Of this latter class of predictions those contained in the 98th and 102nd Psalms will suffice as illustrations. In the former of these Psalms the revelation of the righteousness of Jehovah before the eyes of the nations, and of His salvation to the ends of the earth, is expressly connected with the remembrance of His lovingkindness and His faithfulness to the house of Israel: whilst, in the latter, the building up of Zion, and the mercy hereafter to be shown to Jerusalem, are set forth in terms quite inapplicable (whatever the date of the Psalm) to the restoration from Babylon, inasmuch as they are immediately connected not only chronologically, but also in the direct way of cause and effect, with the appearance of the Lord in glory, and the universal homage which shall be rendered to His name:

"Thou shalt arise, and have mercy upon Zion: for the time to favour her, yea, the set time, is come. For thy servants take pleasure in her stones, and favour the dust thereof. So the heathen shall fear the name of the Lord, and all the kings of the earth thy glory. When the Lord shall build up Zion, he shall appear in his glory." (Ps. cii. 13—16.)

Having thus stated some of the grounds on which we deem the right understanding of the Psalter to be of permanent and daily increasing importance to the universal Church of Christ, we shall proceed to offer a few remarks on some points of general interest, which we trust may be found serviceable to our readers in their habitual perusal and recital of this portion of Holy Scripture.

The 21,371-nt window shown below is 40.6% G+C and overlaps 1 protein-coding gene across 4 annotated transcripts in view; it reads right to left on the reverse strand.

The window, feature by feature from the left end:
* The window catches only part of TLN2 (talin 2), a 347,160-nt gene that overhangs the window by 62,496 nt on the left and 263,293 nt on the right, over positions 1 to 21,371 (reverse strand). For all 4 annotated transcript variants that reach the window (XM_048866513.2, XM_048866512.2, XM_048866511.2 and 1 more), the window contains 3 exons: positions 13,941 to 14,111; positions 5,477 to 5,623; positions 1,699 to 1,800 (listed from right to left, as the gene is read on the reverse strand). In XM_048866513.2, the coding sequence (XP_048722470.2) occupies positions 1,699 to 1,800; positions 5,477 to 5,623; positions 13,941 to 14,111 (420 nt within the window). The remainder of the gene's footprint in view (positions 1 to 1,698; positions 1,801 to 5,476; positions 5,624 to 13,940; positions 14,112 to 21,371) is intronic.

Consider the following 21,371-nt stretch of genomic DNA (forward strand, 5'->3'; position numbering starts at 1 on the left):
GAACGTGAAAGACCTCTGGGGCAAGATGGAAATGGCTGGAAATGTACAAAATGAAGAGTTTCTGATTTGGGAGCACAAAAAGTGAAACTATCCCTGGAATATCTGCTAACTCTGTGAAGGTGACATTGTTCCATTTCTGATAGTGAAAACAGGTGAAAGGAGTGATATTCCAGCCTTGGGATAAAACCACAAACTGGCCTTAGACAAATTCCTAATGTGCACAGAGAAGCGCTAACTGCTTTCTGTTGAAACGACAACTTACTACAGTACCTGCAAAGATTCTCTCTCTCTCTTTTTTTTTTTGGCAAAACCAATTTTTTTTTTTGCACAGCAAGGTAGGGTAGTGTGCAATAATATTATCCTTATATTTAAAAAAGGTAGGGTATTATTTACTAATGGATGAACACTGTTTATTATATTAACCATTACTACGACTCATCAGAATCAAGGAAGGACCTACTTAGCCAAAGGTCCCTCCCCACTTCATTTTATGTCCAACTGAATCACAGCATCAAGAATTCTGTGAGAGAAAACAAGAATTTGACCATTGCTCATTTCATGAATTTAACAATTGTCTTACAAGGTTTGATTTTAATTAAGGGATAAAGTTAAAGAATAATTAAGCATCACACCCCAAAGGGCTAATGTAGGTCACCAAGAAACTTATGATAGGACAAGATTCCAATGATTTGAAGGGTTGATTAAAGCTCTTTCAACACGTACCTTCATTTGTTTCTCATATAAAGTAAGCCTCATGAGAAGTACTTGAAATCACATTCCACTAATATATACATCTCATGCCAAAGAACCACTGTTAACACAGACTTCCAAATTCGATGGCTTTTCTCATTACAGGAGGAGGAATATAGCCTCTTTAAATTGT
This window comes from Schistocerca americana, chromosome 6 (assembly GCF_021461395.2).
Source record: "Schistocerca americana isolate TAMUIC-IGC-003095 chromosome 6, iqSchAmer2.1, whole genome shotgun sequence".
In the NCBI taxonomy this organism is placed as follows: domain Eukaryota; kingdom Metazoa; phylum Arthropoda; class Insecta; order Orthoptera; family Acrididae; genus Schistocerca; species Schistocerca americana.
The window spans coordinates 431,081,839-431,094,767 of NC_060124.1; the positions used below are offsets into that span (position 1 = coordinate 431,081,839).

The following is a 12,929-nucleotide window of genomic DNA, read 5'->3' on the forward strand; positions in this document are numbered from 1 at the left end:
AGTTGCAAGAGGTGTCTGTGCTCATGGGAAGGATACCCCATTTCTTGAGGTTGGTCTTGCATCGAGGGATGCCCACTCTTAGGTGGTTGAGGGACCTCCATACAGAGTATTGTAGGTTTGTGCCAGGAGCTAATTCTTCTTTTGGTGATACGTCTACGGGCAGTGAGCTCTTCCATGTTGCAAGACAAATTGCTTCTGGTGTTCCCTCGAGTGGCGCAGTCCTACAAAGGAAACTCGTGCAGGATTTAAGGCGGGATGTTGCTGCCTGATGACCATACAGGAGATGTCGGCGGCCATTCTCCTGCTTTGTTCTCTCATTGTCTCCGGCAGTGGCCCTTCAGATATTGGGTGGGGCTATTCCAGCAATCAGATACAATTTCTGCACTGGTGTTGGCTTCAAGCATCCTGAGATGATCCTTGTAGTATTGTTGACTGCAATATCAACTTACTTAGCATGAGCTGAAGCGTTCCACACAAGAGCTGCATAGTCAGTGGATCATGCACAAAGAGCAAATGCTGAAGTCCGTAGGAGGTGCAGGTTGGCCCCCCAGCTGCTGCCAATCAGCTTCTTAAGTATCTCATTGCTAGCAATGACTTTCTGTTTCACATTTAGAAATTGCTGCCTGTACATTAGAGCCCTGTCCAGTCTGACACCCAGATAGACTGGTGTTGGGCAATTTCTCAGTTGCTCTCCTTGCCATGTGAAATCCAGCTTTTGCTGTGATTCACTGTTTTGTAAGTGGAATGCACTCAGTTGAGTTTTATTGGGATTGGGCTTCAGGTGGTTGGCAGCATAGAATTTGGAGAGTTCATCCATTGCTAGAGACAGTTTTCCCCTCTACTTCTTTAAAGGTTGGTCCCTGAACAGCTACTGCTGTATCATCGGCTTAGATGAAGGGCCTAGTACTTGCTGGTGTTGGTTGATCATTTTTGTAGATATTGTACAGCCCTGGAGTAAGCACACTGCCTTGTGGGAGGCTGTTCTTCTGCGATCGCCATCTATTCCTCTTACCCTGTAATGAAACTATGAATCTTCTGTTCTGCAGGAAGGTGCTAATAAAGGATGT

I. As regards the Divisions of the Psalms. Speaking generally, we may regard the Psalter as consisting of two chief divisions, viz., (1) the Psalms of David and his times, including a few Psalms belonging to a somewhat later period, 1—89; and (2) of Psalms ranging, for the most part, from the times of Hezekiah to those of Ezra, 91—150, separated by the noble 90th Psalm, which is commonly ascribed to Moses, the man of God. A further division, resting alike on ancient tradition and on internal evidence, is that, in accordance with which the Psalter is regarded as consisting of five books, corresponding to the divisions of the Pentateuch, distinguished by the doxologies which are found at the end of Psalms xli., lxxii., xcix., and cvi. respectively; which doxologies, by reason of the absence of any special connexion with the Psalms to which they are appended, have been regarded as marking the respective terminations of different collections, made, probably, by different persons, and at different times.

Other indications exist that this latter division of the Psalter was not made on arbitrary grounds. Amongst these we may notice the following :—